Tom Thumb Sausage Recipe

| March 12, 2017 | 95 Comments

Tom Thumb Sausage recipe as seen on Taste of Southern.
Follow our step-by-step, photo illustrated recipe to prepare this old time Southern favorite sausage. Tom Thumb, sometimes called a Dan Doodle, is an almost forgotten treasure. We’ll serve it up with Cabbage and Purple Hull Peas for a true taste of the past. Printable recipe included.


Tom Thumb Sausage with Cabbage and Purple Hull Peas recipe.
Tom Thumb Sausage with Cabbage and Purple Hull Peas Recipe

Skip on down for the actual recipe, or take a few minutes to read about the story behind it. Even if you never get to try it, I do hope you’ll enjoy reading about it.

I have to consider that this is probably a recipe that you’ll never try. Not because it’s not good, but because you probably can’t find a Tom Thumb Sausage in your local grocery store. They’re almost a forgotten piece of our Southern cuisine history.  But, maybe we can help change that.

Tom Thumbs are sometimes referred to as a Dan Doodle. Here in North Carolina, we call it a Tom Thumb. Up in Virginia, it’s better known as a Dan Doodle. So, what is it either way?

Tom Thumbs are spicy hot sausage, usually with a good amount of Sage, that is stuffed inside a pigs appendix. Don’t let that turn you off.

In the old days of hog killing time, lots of sausage was made and stuffed inside pigs intestines. The sausage was usually then hung up in a smokehouse to dry and often times smoked with wood to give it more flavor.

The intestines, once removed from the butchered pig, were washed inside and out very well. At least you HOPED they were washed out really well. Smile. As you can imagine, they didn’t smell very good at the time they were being cleaned.

Intestines that weren’t used for stuffing sausage were cooked. Those were called “chitlins” but officially known as Chitterlings. That’s another recipe for another day.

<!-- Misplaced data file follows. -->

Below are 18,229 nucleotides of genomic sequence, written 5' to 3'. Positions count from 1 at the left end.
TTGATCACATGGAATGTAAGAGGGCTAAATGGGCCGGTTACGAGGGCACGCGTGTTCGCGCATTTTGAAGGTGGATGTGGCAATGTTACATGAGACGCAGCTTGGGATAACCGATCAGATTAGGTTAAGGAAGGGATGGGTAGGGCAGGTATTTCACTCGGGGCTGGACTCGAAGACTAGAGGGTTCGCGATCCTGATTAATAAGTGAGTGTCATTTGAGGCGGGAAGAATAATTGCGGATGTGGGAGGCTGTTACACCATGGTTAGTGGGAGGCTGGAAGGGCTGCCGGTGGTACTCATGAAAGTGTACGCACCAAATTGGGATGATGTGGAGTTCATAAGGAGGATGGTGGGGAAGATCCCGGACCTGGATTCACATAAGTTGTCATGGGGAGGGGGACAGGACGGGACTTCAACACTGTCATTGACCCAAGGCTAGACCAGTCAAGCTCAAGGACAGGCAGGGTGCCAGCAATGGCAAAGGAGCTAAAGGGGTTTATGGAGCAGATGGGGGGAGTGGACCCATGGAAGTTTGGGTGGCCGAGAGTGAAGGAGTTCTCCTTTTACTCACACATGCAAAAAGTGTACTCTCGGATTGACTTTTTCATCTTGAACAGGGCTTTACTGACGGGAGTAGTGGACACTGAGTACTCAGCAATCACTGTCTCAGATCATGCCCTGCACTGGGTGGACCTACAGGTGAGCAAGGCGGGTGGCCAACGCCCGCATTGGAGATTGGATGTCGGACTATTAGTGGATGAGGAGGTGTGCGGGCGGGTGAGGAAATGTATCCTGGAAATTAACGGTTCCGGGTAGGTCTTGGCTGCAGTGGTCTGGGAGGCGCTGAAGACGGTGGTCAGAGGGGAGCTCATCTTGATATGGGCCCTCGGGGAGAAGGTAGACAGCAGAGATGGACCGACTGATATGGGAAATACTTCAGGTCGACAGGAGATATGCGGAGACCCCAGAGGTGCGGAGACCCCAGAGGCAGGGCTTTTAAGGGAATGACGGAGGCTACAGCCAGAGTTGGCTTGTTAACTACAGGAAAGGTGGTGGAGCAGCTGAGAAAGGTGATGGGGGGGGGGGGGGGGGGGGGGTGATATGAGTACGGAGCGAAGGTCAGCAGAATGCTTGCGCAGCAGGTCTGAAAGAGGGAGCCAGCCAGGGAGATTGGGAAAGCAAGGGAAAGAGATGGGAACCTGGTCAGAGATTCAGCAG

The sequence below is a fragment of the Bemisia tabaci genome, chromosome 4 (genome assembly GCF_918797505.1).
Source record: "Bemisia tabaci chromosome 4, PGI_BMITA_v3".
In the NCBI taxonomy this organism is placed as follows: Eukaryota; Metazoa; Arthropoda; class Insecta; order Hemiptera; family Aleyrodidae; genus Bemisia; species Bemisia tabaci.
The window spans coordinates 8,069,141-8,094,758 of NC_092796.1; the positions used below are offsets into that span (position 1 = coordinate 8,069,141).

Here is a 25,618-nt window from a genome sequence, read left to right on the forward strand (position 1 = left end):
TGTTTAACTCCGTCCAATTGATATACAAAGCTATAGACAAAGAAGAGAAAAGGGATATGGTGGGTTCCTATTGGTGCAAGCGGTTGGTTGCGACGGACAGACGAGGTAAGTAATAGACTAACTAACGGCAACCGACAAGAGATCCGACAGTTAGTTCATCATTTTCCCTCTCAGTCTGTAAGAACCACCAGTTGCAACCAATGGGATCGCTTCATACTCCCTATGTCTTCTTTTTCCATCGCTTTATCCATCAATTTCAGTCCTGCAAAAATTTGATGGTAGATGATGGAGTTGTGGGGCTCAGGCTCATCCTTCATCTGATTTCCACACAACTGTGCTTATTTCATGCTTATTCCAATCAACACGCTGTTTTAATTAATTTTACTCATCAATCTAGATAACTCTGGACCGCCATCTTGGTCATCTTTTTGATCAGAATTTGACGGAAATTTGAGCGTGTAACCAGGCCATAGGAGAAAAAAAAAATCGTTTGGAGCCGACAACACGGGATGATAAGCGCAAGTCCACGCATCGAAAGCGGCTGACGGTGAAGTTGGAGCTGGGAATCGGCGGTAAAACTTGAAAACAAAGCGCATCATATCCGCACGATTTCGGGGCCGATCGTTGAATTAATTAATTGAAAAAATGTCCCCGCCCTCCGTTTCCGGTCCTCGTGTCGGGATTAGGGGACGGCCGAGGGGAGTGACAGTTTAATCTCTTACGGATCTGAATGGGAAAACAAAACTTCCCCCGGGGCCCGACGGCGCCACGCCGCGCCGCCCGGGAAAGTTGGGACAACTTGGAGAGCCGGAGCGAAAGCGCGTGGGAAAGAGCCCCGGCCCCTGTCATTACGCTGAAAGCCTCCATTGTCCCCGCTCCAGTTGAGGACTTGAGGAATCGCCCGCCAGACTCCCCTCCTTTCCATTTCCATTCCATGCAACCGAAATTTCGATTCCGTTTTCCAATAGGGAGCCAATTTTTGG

I first heard of the Tom Thumb through a North Carolina produced television program known as “A Chef’s Life.” It’s now in about it’s 5th season and airs on Public Broadcasting Television or PBS.

You can view the programs online through the PBS website. Just do a search for “A Chef’s Life.” I love watching it and think you might as well.

Vivian Howard and her husband Ben are the main characters in the program. Vivian explores many of the old Southern traditional recipes, then gives them her own twist, which she serves in her Kinston, North Carolina restaurant – Chef & the Farmer. She’s done very well with it.

Vivian visited the Nahunta Pork Center down in Pikeville, North Carolina during one of the episodes and found they still make and carry the Tom Thumb Sausage. Vivian remembered her own family serving it when she was younger, and found it was a sausage stuffed inside a pigs appendix.

She proceeds to cooking the sausage and serving it to about 400 foodies at a big gathering down in Mississippi, folks that probably had never heard of it either.

Having been to the same pork center in Pikeville myself, next time I stopped in, I had to purchase a Tom Thumb sausage to see what all the fuss was about. I was intrigued by it being an old Southern dish, and even more so by the fact that I had never heard it mentioned before. Most of my older friends say they don’t remember it when I question them about it.

Turns out, at least in my opinion, it’s just a spicy hot, sage infused sausage. I guess it’s the pigs appendix part that stirs up the “turn up your nose” part about it.

Vivian says she wants to bring the Tom Thumb Sausage “back.” Make it special again. In that respect, I’m here to help.